The Rockies have tried almost every way to win in the thin air of Denver, which some will say is impossible. They have tried assembling ferocious offensive teams, some of the best in recent history. They have tried signing sinkerball pitchers. They have tried the humidor. And now they are closer than they've been in a while to getting it right.
The Rockies have the best defense in the National League. Through Tuesday, they had made only 59 errors, fewest in bthe majors, six fewer than any other NL team. They are on pace to make 19 fewer errors than they've ever made in a full season, and 45 fewer than they made in 2005. That is significant because there is a direct connection between good defense and winning teams: Starting in 1995, of the 24 teams that led their league in fielding percentage, 11 went to the playoffs. Meanwhile, of the 24 teams that led their league in home runs, only six went to the playoffs. That's how the Rockies used to try to win, and, at least recently, they've learned that it makes more sense to play defense in Denver.
"We knew, with the way we put together our rotation, we weren't going to get a lot of strikeouts, so balls were consistently going to be put in play, and we were going to have to catch it,'' said Rockies general manager Dan O'Dowd. "[Manager] Clint [Hurdle] started that ball rolling two years ago by stressing the basics [of defense], but it has really caught fire this year. We have always tried to make routine plays, but we've gone beyond that.''
"This is by far the best defensive team we've had,'' said first baseman Todd Helton, who has been with the Rockies for 11 years. "We make the routine plays, and a lot of good ones.''
The defensive improvement, O'Dowd said, "begins with the kid at shortstop [Troy Tulowitzki]. His mentality is so consistent. We're starting to realize what a special player he's going to be.''
Tulowitzki has 11 errors in 123 games, the fourth-best rate in the NL, but more impressive because he's a rookie. Tulowitzki is a big shortstop (6-foot-3), much like his heroes, Cal Ripken and Derek Jeter, and has a strong arm.
"He has much better range than I thought he would have,'' one scout said of Tulowitzki. "He gets to a lot of balls for a guy his size.''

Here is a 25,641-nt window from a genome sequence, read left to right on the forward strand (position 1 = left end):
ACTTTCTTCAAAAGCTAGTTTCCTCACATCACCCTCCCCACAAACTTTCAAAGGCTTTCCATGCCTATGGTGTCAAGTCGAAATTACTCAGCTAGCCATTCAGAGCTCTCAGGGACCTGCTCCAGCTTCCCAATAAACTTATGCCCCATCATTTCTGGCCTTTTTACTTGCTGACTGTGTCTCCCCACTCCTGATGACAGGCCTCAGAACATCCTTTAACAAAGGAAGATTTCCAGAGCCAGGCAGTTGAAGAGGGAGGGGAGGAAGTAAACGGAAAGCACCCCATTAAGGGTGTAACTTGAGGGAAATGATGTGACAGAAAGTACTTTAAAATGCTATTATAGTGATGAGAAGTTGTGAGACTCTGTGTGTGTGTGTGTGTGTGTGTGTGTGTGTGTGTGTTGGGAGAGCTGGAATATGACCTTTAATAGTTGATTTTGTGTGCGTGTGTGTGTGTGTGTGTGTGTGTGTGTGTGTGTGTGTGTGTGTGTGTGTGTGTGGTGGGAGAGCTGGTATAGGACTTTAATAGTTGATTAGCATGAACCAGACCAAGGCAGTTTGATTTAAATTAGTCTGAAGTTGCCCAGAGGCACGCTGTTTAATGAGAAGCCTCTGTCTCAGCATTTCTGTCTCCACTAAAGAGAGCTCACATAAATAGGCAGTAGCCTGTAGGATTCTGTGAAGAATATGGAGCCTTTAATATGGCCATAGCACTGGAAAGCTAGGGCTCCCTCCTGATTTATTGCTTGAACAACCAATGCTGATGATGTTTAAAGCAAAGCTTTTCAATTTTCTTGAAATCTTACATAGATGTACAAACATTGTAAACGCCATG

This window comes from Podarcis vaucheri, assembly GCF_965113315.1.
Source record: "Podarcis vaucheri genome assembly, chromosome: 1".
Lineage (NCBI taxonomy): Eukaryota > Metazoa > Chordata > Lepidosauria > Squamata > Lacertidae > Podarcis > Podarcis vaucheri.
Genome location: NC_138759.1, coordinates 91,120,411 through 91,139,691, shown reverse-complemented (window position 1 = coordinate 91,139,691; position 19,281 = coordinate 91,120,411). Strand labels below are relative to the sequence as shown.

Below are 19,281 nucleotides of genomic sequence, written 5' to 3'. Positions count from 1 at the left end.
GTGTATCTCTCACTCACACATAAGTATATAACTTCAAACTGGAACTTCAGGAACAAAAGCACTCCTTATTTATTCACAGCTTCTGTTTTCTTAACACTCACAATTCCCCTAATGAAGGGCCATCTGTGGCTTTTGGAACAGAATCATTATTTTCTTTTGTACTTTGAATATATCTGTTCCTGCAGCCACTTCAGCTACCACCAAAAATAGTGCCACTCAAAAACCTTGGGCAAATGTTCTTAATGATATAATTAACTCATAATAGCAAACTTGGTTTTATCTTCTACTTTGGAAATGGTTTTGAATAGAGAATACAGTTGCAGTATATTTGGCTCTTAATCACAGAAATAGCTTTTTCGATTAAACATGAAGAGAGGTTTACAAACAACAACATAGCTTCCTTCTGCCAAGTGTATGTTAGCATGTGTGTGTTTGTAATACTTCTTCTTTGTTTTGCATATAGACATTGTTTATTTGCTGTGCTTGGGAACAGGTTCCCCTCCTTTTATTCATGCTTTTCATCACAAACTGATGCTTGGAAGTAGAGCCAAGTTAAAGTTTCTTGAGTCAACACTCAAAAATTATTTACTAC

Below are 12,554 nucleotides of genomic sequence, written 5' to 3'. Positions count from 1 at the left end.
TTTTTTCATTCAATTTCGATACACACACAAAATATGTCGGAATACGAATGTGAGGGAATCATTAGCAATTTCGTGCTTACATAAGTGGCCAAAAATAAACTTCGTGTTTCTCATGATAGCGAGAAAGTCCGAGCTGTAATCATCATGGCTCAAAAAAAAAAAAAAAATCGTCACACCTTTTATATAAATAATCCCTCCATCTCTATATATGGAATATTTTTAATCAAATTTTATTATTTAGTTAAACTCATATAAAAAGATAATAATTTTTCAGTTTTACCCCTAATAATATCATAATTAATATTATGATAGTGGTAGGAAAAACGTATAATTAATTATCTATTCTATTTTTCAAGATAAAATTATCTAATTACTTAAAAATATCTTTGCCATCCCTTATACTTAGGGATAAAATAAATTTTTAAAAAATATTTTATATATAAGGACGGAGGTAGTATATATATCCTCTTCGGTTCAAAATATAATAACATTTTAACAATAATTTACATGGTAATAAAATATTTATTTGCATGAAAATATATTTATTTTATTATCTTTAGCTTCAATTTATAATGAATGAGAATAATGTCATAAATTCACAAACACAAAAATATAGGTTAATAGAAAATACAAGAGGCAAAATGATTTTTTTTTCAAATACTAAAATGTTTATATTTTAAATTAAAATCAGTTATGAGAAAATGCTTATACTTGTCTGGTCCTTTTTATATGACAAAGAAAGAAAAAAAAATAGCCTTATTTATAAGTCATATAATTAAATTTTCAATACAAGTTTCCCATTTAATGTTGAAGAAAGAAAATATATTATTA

Tulowitzki and second baseman Kaz Matsui have been marvelous. Matsui had trouble making the pivot after moving to second base from shortstop two years ago, but he is so quick and nimble on his feet, he has become very good around the bag. The Rockies lead the major leagues with 148 double plays. They are on pace for 185 (27 more than in 2005). Having a second baseman with a shortstop's arm is a bonus at second base.
"Both of our middle infielders have great arms,'' Helton said. "That really makes a difference.''
The defense has improved because the Rockies have gotten faster in the past two years with Matsui and with center fielder Willy Taveras. "Speed and defense are very important in our ballpark,'' O'Dowd said. "Two guys can fly. The rest are capable runners.''
No matter where you play, you're going to be better when you catch the ball and your pitchers throw more strikes.
Rockies first baseman Todd Helton
But the renewed hope of the Rockies is also tied to another fundamental change: throwing more strikes. In 2004, Rockies pitchers walked 697 batters. In 2005, it dropped to 604, then to 553 last year. This season, Colorado pitchers have walked the six-fewest batters in the major leagues. They're on a pace for 483 walks, which would be the fewest in club history.
The improved speed and defense, and the throwing of more strikes, have helped the Rockies lower their team ERA to 4.42, which would break the club record for the lowest ERA in club history -- demonstrably better than the franchise average of 5.26. And now the Rockies are starting to add power arms from their minor league system to the major league team, including right-hander Ubaldo Jimenez, whose fastball has been clocked at 100 mph.
It's going to take more power arms. It's going to take more speed and more defense. It's going to take more of everything if the Rockies are, in the near future, going to get back to the playoffs for the first time since 1995. They still trail the Diamondbacks in the NL West, but at least the Rockies are starting to figure it out.
"No matter where you play, you're going to be better when you catch the ball and your pitchers throw more strikes,'' Helton said. "So we're not going to be making any predictions until the season is over. But we're in a better position than we've been in a while.''
Tim Kurkjian is a senior writer for ESPN The Magazine.